Camilla, by Fanny Burney

To The Queen


THAT Goodness inspires a confidence, which, by divesting respect of terror, excites attachment to Greatness, the presentation of this little Work, to Your Majesty must truly, however humbly, evince; and though a public manifestation of duty and regard from an obscure Individual may betray a proud ambition, it is, I trust, but a venial–I am sure it is a natural one.

In those to whom Your Majesty is known but by exaltation of Rank, it may raise, perhaps, some surprise, that scenes, characters, and incidents, which have reference only to common life, should be brought into so august a presence; but the inhabitant of a retired cottage, who there receives the benign permission which at Your Majesty’s feet casts this humble offering, bears in mind recollections which must live there while ‘memory holds its seat,’ of a benevolence withheld from no condition, and delighting in all ways to speed the progress of Morality, through whatever channel it could flow, to whatever port it might steer. I blush at the inference I seem here to leave open of annexing undue importance to a production of apparently so light a kind yet if my hope, my view-however fallacious they may eventually prove, extended not beyond whiling away an idle hour, should I dare seek such patronage?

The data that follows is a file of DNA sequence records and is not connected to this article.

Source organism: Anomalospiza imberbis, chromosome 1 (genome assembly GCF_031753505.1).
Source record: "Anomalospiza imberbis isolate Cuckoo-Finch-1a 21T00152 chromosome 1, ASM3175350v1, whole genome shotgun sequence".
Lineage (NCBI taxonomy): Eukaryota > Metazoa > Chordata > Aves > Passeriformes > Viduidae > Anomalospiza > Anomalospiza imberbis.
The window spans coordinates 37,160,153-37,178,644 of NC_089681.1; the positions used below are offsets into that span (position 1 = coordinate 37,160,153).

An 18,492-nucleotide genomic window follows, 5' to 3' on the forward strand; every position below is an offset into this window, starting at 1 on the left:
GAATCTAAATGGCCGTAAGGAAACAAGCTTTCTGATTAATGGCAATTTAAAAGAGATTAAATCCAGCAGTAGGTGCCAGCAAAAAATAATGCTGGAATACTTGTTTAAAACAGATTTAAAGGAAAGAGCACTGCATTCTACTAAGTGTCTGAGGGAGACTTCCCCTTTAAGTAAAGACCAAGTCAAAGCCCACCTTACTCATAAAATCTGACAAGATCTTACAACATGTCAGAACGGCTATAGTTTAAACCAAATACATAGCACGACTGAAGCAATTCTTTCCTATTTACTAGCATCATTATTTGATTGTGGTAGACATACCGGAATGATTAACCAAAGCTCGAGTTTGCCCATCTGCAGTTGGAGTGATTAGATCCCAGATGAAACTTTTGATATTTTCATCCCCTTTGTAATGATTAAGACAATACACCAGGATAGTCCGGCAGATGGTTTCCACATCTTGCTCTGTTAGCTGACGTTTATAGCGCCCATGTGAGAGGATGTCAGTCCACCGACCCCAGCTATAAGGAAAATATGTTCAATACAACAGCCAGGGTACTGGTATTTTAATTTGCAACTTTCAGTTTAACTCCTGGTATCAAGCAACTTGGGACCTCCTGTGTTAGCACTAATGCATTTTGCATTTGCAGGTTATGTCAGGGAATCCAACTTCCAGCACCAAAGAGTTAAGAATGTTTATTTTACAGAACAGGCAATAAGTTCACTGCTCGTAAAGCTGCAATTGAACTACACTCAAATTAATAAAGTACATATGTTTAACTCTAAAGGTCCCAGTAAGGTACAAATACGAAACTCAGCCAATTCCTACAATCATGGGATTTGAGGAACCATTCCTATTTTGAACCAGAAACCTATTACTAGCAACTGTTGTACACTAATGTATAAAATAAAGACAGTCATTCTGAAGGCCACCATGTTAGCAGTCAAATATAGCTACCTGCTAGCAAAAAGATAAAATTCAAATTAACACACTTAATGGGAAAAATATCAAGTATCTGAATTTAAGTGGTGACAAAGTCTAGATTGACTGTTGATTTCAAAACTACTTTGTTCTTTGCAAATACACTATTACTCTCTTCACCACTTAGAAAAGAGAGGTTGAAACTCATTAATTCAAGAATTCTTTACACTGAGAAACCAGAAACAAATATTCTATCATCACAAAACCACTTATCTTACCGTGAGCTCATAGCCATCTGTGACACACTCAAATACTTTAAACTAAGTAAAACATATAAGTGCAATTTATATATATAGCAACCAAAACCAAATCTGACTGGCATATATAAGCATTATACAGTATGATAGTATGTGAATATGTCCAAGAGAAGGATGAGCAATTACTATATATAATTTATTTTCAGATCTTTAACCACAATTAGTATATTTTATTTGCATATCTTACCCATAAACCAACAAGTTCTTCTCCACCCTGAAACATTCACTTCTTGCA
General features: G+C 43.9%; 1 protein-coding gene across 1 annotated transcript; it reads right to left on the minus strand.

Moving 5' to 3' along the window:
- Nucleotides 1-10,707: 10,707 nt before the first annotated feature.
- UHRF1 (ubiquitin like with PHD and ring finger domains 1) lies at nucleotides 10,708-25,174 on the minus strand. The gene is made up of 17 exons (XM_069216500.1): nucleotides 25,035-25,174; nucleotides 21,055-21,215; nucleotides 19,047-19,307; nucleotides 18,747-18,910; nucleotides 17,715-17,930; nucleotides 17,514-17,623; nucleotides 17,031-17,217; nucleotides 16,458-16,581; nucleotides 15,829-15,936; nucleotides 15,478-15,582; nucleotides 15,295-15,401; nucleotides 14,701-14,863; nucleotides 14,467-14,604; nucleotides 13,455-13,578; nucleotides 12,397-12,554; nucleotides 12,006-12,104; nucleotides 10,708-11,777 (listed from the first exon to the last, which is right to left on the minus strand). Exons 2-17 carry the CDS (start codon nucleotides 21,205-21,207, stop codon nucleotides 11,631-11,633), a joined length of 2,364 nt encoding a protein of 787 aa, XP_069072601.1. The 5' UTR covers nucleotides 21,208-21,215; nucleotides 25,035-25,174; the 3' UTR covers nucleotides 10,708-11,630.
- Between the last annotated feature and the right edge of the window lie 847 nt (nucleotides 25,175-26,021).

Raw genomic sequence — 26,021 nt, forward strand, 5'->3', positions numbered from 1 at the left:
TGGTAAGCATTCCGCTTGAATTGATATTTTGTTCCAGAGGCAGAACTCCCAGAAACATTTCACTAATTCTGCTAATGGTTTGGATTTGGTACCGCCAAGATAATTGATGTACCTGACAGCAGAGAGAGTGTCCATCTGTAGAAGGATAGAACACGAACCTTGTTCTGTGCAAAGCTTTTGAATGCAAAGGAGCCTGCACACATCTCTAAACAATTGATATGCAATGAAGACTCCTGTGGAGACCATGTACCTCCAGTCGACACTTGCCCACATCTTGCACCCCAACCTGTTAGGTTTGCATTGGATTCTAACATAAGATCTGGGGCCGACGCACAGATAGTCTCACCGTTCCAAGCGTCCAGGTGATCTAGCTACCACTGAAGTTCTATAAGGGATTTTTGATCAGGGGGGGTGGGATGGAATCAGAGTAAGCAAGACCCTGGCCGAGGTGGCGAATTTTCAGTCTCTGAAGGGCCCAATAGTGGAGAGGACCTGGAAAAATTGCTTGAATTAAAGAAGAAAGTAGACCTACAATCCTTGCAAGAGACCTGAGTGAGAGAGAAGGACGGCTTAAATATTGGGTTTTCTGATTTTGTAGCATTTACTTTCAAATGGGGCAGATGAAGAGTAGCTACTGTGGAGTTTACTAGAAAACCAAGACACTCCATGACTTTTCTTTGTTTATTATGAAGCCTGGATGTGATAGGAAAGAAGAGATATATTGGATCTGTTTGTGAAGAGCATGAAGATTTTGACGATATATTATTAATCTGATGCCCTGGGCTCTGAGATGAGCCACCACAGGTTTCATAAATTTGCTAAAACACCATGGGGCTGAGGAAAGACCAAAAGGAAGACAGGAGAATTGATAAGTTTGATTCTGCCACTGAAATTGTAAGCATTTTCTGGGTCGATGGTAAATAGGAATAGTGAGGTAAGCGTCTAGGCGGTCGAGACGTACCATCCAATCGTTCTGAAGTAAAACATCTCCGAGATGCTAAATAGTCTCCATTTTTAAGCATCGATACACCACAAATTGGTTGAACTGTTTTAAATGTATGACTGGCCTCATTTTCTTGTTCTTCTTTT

With the deepest gratitude, and most heart-felt respect, I am,


Your Majesty’s

Most obedient, most obliged,
And most dutiful servant,
F. d’Arblay.

June 28, 1796

Last updated Sunday, March 27, 2016 at 11:51